This followed the uproar at the other end of Parliament, when the Speaker broke with precedent to allow Labour’s motion calling for ‘an immediate humanitarian ceasefire in Gaza.’  Sir Lindsay Hoyle, a respected, well-liked and fair-minded Speaker, bowed to pressure to allow Labour’s motion on a day set aside for the SNP. Had Labour not been given their own motion, some MPs would have defied their leadership by voting for the SNP motion demanding an immediate ceasefire which also claimed Israel was guilty of ‘collective punishment’ of the Palestinian people – a war crime. They had been told to abstain on this motion, but Sir Keir faced a rebellion of potentially fifty or more, who would vote with the SNP. It would have revealed that the Corbynista wing of the party and its Israel hating groupies is alive and militant. In order to prevent this scenario, much feared by the Labour leadership, pressure was put on the Speaker to tear up the rule book.

Starmer claims, in a lawyer’s caveated way, that he merely asked for the broadest range of views to be catered for. But he did not stop other MPs putting pressure in one way or another, whether by warning the Speaker that he would be fired by a Labour-majority parliament if he didn’t succumb, or by appealing to Hoyle as their guardian. For, as Hoyle himself revealed, a number of Labour MPs had received threats or feared persecution by social media or worse, unless they voted for a motion calling for an immediate ceasefire; and Hoyle had ‘a duty of care’ to MPs.  It took a Conservative MP, Danny Krueger, to spell out what this meant: he suggested that Sir Lindsay had allowed ‘Labour to use the Islamist threat to change the way our democracy works.’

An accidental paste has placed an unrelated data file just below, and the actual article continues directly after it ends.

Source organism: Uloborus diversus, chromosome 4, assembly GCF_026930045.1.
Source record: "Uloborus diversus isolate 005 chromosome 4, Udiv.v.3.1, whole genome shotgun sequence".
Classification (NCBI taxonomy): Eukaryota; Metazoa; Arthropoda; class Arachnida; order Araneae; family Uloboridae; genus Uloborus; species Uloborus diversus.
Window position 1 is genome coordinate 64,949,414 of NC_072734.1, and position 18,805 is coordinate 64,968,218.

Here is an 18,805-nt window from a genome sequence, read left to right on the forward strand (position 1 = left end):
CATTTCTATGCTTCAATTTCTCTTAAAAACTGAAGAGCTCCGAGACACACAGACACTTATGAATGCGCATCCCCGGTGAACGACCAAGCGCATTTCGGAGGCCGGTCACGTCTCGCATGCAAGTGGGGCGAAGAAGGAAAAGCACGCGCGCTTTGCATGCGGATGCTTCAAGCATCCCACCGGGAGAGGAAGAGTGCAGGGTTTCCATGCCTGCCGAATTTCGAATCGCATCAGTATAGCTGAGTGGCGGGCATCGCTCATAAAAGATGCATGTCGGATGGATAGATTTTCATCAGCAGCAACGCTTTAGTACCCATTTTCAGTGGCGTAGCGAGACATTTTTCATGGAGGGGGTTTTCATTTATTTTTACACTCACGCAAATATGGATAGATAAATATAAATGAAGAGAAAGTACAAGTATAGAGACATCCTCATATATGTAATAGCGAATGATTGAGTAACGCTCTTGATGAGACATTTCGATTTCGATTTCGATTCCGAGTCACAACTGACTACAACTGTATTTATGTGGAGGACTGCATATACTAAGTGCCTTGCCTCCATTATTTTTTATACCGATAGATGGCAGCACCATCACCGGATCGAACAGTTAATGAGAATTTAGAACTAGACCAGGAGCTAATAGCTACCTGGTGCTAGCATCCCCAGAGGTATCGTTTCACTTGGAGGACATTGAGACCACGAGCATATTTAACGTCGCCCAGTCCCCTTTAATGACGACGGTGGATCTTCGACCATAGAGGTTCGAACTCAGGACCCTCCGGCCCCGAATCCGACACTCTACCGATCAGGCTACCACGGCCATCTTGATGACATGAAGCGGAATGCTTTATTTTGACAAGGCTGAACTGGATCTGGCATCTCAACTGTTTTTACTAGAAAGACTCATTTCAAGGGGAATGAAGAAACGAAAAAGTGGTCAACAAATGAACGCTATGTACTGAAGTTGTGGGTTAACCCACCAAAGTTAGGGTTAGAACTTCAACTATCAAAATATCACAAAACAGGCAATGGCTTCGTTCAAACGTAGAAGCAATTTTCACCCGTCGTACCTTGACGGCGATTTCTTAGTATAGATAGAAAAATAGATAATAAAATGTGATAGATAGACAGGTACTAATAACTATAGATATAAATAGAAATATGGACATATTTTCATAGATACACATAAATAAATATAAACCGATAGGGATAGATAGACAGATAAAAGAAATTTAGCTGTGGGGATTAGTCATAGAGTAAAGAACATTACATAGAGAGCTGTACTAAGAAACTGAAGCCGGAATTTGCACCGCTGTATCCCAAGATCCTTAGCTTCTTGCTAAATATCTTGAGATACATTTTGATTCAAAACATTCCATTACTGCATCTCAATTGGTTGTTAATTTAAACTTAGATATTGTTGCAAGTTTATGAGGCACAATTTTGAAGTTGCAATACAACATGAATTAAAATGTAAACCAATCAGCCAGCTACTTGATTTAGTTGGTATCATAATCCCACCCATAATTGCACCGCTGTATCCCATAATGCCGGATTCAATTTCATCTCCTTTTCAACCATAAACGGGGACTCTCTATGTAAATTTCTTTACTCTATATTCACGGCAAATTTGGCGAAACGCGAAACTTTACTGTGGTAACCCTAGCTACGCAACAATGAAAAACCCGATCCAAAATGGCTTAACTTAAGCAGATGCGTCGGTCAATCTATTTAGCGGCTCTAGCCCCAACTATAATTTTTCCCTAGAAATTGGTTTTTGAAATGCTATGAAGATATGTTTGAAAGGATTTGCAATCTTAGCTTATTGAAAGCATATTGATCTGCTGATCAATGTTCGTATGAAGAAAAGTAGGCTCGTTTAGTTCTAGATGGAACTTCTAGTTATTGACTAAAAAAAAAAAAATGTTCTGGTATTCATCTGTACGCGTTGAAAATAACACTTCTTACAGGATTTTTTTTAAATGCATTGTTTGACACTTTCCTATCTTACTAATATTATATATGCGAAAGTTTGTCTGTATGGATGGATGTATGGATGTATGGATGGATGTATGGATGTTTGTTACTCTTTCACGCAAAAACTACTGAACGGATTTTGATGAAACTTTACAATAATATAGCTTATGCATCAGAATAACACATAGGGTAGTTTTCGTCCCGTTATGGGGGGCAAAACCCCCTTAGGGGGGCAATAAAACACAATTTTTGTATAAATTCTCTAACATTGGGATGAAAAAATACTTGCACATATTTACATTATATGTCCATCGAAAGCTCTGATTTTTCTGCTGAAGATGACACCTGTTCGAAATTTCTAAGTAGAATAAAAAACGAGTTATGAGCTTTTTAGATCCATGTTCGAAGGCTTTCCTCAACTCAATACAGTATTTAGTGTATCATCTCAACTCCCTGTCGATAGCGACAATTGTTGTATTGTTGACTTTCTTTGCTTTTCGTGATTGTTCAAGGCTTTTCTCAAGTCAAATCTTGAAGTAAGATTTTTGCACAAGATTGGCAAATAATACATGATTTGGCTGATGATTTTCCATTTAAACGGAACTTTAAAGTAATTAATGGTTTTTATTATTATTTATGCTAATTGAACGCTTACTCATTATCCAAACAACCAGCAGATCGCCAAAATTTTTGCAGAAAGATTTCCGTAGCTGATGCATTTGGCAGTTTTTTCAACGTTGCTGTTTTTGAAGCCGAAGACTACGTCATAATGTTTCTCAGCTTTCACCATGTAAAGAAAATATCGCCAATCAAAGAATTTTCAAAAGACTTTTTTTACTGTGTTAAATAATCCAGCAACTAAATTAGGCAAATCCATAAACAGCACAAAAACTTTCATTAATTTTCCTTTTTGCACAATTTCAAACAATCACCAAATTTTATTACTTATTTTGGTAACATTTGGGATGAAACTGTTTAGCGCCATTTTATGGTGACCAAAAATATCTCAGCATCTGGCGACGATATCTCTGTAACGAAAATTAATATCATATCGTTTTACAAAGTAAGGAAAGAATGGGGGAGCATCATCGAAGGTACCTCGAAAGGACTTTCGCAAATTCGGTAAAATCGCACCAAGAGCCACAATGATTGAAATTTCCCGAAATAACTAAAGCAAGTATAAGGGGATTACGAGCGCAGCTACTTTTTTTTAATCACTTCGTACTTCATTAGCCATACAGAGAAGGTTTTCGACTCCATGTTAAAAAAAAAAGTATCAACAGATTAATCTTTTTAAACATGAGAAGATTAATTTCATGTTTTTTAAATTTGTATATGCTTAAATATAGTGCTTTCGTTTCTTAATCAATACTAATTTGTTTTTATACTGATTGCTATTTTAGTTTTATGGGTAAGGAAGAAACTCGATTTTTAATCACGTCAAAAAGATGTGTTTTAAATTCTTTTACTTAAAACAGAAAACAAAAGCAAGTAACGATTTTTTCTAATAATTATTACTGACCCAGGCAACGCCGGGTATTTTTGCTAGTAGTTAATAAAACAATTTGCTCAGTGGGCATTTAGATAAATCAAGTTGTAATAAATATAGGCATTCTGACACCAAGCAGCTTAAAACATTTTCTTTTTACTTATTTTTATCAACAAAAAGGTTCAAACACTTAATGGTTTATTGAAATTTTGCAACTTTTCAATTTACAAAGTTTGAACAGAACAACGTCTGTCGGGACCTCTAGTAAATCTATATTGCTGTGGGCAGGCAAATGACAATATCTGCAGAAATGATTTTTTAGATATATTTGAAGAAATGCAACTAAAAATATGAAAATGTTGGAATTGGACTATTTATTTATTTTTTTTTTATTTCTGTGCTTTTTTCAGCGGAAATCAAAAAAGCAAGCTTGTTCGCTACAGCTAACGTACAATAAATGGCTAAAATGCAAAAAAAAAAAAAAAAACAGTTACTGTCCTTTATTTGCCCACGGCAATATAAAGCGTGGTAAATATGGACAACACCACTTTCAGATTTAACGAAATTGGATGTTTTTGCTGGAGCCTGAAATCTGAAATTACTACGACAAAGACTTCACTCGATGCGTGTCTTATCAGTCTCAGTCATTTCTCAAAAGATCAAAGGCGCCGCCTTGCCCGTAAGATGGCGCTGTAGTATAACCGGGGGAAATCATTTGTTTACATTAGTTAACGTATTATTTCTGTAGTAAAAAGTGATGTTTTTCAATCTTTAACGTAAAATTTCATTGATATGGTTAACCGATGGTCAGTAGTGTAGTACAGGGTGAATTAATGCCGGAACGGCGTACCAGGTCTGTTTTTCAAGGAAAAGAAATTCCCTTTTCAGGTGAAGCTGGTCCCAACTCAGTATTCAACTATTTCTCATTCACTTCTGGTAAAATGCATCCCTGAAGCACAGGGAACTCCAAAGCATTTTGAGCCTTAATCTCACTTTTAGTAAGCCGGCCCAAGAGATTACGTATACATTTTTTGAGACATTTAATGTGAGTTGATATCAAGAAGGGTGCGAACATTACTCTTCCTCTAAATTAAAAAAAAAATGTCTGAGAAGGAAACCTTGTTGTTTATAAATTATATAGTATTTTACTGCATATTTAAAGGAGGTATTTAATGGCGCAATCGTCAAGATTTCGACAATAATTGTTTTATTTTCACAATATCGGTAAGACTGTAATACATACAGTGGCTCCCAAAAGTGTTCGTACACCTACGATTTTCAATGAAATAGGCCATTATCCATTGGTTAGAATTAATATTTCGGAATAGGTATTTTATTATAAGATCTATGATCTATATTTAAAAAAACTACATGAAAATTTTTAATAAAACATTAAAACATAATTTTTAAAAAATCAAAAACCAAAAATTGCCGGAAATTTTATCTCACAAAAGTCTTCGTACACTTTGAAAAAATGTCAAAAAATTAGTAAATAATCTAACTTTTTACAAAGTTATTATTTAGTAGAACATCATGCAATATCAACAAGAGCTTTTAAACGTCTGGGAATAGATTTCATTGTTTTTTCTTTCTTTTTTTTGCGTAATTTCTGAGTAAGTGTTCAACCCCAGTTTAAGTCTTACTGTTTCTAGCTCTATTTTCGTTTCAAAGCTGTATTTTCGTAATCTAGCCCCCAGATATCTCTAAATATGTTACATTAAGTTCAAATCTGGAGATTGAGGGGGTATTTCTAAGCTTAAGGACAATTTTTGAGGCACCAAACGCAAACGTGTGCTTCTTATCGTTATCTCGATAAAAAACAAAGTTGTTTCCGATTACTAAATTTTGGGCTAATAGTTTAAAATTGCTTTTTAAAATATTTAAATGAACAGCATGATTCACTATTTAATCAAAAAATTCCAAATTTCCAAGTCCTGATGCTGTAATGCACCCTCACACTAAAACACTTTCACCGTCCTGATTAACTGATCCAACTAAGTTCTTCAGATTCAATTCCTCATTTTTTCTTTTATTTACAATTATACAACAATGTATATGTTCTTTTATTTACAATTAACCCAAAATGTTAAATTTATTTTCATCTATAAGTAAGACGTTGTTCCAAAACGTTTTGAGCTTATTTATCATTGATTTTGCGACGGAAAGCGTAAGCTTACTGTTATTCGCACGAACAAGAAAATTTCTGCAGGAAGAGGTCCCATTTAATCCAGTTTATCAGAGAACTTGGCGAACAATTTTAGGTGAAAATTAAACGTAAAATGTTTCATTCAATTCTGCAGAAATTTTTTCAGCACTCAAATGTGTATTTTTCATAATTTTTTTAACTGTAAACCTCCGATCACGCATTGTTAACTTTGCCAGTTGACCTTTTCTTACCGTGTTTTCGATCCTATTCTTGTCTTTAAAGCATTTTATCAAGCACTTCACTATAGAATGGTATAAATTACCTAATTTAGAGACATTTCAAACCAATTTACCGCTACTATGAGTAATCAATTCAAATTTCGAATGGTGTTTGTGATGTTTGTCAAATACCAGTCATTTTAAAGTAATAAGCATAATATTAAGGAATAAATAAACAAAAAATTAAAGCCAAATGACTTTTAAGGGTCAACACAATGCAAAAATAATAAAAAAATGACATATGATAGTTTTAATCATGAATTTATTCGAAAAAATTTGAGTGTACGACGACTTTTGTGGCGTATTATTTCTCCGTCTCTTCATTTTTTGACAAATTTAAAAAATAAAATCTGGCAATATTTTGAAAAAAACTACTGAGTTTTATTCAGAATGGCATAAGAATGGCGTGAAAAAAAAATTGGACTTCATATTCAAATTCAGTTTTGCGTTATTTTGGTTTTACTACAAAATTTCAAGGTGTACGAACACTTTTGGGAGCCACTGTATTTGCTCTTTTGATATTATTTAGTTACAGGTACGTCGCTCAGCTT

Behind the three failings, by the police, in the Lords and in the Commons, lies a far more serious threat. The powers that be refuse to acknowledge the size and immediacy of the threat to the ordinary fabric of society and the fundamental freedom of Britain’s democracy. They have refused to acknowledge for what it is the sinister undercurrent of antisemitism inextricable from the pro-Palestinian marches. Police and Home Office, and it seems His Majesty’s Opposition, and even His Majesty’s Government, speak in one voice with the sectarian mobs, and against the country as a whole, its interests and its traditions.

The irony is that the very antisemitism that tarnished Jeremy Corbyn’s Labour and contributed to his defeat has returned to life, hydra-like, under another head. Now MPs, ruled by anti-democratic constituents, with whom they may or may not agree, break the trust with the electorate, its democratic system and its parliament by demanding the rules are ignored and the Islamist faction appeased.

Yesterday’s blind eye by the authorities to the grooming gangs has become today’s blind eye to a hatred of Israel and the extremist desire eradicate the Jewish homeland, the most loaded of all antisemitic threats. Who dares to conjecture what tomorrow will bring?

Dr Sheila Lawlor

Dr Sheila Lawlor is Politeia’s Founder and Director of Research. Her background is as an academic historian of 20th century British political history, having started her working life as research fellow at Sidney Sussex College, Cambridge and Churchill College, Cambridge. Her academic publications include Churchill and the Politics of War 1940-41 and for Politeia she has written on social, economic and constitutional policy.